Chief Editor, Follow Your Buyer
You might know me as a writer, coach, content marketer, dog lover, editor, golfer, sales strategist, Diet Coke enthusiast, speaker, Allegheny alum, project manager, feminist, networker, or St. Louis Cardinals fan.
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It’s old news that B2B content should be written for the people you want to read it. This is one of those content marketing concepts that agrees with the “When you are tired of saying it, people are starting to hear it” adage made famous by LinkedIn CEO Jeff Weiner.
Content marketers enjoy throwing around words like “targeted” and “personalized” to describe the stuff they send out into the world in hopes that their buyers will click/download/engage. But from a buyer’s point of view, so much of that same B2B content is better described as “salesy” and “unhelpful.” That’s why the phrase “Stop Selling. Start Helping.” is front and center on the Follow Your Buyer home page.
What does it mean to create helpful B2B content? It means you need to write about your buyers’ problems and challenges, and not about the features of your products and the advantages of your services. This is not another article about why your content needs to be “targeted” and “personalized.” This is an article about how you can ensure content is truly buyer-centric.
The Follow Your Buyer methodology is built on the belief that your content should be for someone, not for everyone. Here’s the process to follow that guideline:
Disclaimer: This is hard stuff (that’s why this article is longer than many other Follow Your Buyer articles). You can even argue that it’s a bit dry compared to our advice on other topics. But make no mistake: you will not be successful at content marketing unless you can accurately identify your buyers.
Most B2B marketers know more about their products and services than they do about their buyers. The reverse needs to be true to follow your buyers. The authors of Selling To The C-Suite explain, “To truly focus on solutions means to solve problems. To talk about problems is to abandon the self-indulgence of promoting our products. This is not a comfortable place for most marketers.”
Writing for someone and not for everyone will take you out of your comfort zone. You may think you already know your buyer, but it’s likely that knowledge only relates to how your buyers use or benefit from your products and services.
You might be humbled to find out you don’t know your customers as well as you should. The process of getting to know your buyers will feel frustrating at times. And that’s OK. Because once you identify your buyer, you’ll be ahead of your competitors who are only creating unhelpful, salesy content.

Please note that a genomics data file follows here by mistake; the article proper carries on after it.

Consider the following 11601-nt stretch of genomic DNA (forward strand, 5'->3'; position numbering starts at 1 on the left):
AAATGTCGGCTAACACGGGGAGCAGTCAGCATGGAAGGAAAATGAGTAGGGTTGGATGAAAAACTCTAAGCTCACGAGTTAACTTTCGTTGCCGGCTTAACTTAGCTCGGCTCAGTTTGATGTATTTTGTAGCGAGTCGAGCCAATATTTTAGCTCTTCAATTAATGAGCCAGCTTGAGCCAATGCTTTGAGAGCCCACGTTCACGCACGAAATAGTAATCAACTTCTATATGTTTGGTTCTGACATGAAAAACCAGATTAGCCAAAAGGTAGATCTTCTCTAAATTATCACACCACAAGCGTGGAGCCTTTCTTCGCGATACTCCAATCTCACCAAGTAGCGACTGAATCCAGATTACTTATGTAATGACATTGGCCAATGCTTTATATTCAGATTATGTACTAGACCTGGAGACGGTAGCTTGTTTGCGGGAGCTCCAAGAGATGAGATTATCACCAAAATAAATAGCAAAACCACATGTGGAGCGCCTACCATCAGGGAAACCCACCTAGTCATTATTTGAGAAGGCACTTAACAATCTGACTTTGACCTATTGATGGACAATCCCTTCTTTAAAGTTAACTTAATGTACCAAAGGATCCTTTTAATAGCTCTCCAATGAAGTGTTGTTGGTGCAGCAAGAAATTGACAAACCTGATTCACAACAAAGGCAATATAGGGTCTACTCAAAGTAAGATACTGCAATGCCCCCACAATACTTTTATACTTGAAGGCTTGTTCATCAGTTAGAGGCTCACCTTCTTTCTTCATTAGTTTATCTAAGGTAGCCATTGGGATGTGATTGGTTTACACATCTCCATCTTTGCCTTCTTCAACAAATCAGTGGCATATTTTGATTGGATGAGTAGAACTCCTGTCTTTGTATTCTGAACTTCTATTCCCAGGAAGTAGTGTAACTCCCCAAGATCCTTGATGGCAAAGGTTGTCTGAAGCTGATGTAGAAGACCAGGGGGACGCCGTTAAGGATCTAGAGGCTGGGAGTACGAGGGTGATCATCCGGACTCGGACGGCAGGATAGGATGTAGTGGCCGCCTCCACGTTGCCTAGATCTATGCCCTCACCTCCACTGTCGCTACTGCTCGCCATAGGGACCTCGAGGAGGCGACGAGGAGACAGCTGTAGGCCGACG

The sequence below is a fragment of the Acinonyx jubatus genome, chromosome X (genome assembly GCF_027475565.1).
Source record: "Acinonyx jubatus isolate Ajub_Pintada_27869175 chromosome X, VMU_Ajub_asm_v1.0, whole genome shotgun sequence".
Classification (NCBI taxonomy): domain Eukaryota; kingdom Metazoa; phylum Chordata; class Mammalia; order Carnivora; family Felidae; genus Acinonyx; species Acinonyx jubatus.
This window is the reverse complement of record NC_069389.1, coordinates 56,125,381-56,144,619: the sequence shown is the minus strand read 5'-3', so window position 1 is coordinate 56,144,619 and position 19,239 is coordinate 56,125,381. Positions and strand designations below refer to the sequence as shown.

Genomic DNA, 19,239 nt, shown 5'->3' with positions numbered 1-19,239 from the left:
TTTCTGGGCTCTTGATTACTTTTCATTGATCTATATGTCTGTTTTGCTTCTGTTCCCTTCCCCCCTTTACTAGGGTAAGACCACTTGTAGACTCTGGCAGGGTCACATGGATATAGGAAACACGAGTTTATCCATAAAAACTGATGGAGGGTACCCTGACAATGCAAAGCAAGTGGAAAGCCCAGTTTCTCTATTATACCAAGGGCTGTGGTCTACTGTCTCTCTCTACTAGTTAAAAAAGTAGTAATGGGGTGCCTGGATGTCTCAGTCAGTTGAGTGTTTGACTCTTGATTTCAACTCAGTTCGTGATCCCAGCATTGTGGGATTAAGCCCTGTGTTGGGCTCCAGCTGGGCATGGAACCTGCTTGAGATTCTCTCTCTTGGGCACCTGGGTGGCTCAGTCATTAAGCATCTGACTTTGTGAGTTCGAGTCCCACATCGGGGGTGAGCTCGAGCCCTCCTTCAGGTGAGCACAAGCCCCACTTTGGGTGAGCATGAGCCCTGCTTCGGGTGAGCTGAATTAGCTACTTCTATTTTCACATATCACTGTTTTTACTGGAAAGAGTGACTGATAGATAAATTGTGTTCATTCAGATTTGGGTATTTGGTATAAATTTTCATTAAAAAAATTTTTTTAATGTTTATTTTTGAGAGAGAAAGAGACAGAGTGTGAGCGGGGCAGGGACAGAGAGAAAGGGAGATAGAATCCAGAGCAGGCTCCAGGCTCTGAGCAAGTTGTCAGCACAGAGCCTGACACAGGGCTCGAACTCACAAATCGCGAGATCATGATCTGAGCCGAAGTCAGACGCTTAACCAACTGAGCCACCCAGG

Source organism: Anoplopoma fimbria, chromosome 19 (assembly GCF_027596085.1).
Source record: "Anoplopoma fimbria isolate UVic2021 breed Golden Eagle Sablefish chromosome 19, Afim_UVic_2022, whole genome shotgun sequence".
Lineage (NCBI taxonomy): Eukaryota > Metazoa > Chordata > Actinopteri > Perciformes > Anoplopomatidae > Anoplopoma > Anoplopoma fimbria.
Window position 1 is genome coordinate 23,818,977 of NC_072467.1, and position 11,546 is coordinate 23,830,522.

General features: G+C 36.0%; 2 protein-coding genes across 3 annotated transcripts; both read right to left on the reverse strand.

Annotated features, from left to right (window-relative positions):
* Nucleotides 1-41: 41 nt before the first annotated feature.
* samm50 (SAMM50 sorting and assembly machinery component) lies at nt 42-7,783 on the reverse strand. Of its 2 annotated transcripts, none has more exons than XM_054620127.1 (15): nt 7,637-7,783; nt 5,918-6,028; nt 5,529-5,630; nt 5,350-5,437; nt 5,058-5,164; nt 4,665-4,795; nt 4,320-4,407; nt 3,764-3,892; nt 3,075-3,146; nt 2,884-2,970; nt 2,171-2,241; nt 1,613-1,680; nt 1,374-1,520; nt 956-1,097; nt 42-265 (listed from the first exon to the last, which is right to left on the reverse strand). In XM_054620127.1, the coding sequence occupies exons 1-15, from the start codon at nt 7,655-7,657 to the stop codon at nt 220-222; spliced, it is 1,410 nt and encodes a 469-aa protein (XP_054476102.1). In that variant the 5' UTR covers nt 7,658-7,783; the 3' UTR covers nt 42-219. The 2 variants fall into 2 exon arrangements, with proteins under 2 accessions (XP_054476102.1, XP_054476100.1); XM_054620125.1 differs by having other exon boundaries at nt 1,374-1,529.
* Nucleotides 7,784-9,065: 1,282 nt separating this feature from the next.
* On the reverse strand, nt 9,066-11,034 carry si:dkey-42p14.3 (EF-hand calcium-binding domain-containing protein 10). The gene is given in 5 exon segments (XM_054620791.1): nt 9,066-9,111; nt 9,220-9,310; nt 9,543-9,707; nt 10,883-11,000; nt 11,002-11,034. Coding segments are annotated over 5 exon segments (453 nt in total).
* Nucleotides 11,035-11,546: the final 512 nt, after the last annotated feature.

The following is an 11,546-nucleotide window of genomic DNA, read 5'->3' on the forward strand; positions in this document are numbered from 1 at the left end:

You might also be surprised at how long it takes to identify your buyers. LinkedIn’s B2B Institute explains, “What generally happens is marketers -- and maybe salespeople -- get together in a room armed with some third-party data and create personas out of ‘thin data.’” You can use this “thin data,” but don’t expect it to result in content that is effective and personalized. This process cannot be knocked out in an hour-long lunch meeting. It will take multiple meetings with several stakeholders across the marketing, sales, and executive teams to learn what you truly need to know about your buyers.
The “identify” stage of Follow Your Buyer is all about aligning the stakeholders you need to influence to meet company growth objectives. In plain English, the “identify” stage is where you “figure out who your buyer is.”
The first stage of the Follow Your Buyer methodology is to identify your buyer – that “someone” – by exploring growth opportunities based on market segments, then company types within each market segment, then personas within those company types.
Market segment identification is relatively easy. You should be able to describe why the market segment is important to the company’s growth objective. Additionally, you should know why it will be difficult to achieve growth in that market.
The same thought process applies to company types within each market segment you want to reach with your content. You should be able to describe the most important company types in each market segment and why it’s difficult to sell to those company types.
The final layer of identifying your buyer comes down to individual personas. Content should be tailored to both the level and function of each persona. For each persona in the buying group you want to influence you'll need to identify:
None of the answers to these questions should be about your products/services. This exercise is all about your buyer.